By Thomas S. Higgins, MD, MSPH
Dad. Husband. Physician. Sinus Nerd.
Looking into the patient's nose, I say to my assistant, “Please document there's a right-sided severe nasal septal deviation” to which the patient exclaims, “Is that normal?”
Well, let's talk about a deviated septum. The nasal septum divides the nose in the midline. It is made of portions of cartilage and bone that help direct the airflow through the nose. A part of the septum also has olfactory fibers on it to help with the sense of smell.
It's been shown that up to 80% of people have a deviated nasal septum. So this begs the question: since most people have a deviated septum, is it actually normal to have a deviated septum? It kind of is, in general, but there are a few factors that should be taken into account. One is the severity of the deviation. A mild deviated septum may not cause any problems, but a severe deviated septum can greatly impact the nasal airflow. So to answer whether or not it's normal depends on if it's causing any problems.
"Up to 80% of people have a deviated septum..."
The most common problem from a deviated septum is blockage of the nasal breathing. A deviated septum can also contribute to recurring nosebleeds because the air you breathe dries up the lining, causing tiny blood vessels to burst. Other symptoms include crusting from dryness and decrease in smell because of lack of the ability of air to reach the olfactory nerves.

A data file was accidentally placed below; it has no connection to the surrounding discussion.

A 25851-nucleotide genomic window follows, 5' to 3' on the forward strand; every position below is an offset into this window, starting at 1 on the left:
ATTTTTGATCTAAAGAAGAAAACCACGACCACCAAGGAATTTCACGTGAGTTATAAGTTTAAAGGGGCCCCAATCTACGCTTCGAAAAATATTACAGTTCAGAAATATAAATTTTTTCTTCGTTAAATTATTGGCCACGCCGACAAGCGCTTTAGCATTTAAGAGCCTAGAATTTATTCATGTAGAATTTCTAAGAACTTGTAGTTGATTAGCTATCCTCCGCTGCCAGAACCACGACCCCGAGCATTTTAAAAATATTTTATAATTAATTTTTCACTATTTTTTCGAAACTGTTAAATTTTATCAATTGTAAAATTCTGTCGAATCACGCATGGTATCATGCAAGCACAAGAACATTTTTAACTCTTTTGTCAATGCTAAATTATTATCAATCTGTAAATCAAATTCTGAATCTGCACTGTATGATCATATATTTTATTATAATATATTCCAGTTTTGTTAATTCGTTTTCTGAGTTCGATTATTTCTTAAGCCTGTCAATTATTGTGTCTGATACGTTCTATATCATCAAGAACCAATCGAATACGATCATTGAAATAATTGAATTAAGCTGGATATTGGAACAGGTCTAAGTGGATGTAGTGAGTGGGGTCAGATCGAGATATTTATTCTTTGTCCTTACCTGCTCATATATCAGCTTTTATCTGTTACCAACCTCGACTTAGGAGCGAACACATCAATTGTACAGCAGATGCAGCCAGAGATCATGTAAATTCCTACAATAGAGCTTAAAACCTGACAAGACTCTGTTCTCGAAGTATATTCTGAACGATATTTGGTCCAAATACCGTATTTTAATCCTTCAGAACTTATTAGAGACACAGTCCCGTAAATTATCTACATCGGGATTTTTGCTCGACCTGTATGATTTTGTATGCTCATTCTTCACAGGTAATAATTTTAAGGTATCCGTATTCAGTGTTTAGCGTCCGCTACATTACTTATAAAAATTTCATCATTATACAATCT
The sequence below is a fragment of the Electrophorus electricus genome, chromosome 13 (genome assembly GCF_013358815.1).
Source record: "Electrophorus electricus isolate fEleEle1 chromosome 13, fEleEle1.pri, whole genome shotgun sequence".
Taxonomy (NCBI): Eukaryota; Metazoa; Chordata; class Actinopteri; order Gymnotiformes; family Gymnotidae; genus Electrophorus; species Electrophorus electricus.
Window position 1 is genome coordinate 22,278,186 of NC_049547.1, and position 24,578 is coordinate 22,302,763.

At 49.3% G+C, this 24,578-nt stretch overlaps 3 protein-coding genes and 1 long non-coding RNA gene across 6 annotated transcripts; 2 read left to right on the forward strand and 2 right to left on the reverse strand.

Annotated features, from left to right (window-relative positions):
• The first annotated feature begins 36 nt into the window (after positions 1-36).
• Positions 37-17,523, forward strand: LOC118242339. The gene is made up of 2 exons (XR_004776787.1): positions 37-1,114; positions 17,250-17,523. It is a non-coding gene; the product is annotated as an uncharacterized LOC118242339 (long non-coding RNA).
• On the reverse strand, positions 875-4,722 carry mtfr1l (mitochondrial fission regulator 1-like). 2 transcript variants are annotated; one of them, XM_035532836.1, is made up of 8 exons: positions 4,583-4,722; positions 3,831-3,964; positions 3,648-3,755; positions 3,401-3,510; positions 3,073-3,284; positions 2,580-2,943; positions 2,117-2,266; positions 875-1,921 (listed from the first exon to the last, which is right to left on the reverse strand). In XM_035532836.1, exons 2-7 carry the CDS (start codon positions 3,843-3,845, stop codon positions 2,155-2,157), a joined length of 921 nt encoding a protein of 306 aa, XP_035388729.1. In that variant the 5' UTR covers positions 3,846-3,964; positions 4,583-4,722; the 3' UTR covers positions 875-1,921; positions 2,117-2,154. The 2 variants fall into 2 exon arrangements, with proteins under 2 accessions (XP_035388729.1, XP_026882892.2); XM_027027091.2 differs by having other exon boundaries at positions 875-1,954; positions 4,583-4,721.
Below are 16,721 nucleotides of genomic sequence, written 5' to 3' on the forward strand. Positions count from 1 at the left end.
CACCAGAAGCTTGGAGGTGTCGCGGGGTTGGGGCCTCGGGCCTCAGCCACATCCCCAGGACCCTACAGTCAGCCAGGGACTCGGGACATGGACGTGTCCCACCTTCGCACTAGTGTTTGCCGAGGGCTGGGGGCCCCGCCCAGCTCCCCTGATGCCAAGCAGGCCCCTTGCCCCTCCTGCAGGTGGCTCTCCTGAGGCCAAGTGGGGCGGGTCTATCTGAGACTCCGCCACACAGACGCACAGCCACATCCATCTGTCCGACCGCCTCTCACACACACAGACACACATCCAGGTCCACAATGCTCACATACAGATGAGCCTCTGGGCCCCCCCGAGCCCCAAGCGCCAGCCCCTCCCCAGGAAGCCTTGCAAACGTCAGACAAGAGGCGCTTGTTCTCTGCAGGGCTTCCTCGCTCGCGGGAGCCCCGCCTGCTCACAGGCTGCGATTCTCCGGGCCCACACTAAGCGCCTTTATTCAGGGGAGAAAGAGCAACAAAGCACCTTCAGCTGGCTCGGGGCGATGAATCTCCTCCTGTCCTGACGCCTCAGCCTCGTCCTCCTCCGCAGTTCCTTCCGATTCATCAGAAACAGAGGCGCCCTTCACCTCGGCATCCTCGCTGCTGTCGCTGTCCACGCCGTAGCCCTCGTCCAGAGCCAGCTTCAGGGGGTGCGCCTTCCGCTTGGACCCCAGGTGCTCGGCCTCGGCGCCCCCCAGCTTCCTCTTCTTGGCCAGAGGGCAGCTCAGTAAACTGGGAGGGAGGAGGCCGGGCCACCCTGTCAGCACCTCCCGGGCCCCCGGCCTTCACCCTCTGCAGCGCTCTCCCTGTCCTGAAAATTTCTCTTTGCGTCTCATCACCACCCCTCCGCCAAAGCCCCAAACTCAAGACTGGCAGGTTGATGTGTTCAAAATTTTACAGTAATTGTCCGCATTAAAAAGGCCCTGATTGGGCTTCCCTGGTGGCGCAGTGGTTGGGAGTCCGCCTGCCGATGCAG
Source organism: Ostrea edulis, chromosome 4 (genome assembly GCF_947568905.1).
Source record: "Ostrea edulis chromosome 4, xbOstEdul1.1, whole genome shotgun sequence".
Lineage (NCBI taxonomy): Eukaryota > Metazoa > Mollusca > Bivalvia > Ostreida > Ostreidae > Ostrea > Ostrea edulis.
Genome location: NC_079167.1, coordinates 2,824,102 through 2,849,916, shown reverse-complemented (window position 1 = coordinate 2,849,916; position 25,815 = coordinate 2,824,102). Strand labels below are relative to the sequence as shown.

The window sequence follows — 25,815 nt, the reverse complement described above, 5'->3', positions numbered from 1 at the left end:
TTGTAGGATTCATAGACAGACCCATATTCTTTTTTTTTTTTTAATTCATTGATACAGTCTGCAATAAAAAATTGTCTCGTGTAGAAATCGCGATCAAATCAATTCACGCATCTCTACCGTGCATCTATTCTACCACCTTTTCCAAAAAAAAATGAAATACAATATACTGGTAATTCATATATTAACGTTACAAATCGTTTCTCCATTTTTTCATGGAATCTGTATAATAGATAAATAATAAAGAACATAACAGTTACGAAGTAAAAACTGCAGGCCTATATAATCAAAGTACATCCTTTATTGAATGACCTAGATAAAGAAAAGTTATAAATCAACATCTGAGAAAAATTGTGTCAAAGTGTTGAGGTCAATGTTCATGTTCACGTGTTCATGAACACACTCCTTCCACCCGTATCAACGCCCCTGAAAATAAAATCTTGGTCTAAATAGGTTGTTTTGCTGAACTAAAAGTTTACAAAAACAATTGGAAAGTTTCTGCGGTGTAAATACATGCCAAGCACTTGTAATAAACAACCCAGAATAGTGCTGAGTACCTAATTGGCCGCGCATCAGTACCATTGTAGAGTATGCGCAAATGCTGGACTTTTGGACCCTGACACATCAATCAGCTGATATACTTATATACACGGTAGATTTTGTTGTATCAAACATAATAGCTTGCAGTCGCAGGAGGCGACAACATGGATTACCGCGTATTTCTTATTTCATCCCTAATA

So, nasal septal deviations are not necessarily abnormal; however, those causing symptoms may benefit from surgical correction. There's not really a medicine that can correct a deviated septum because it is an anatomic anomaly. Sometimes topical sprays can help with the symptoms of obstruction by decreasing the inflammation around the deviated septum. If you are having nasal congestion, ask your doctor about it. You likely have a deviated septum (well, because most people do); an expert can help determine if it’s contributing to your issues.
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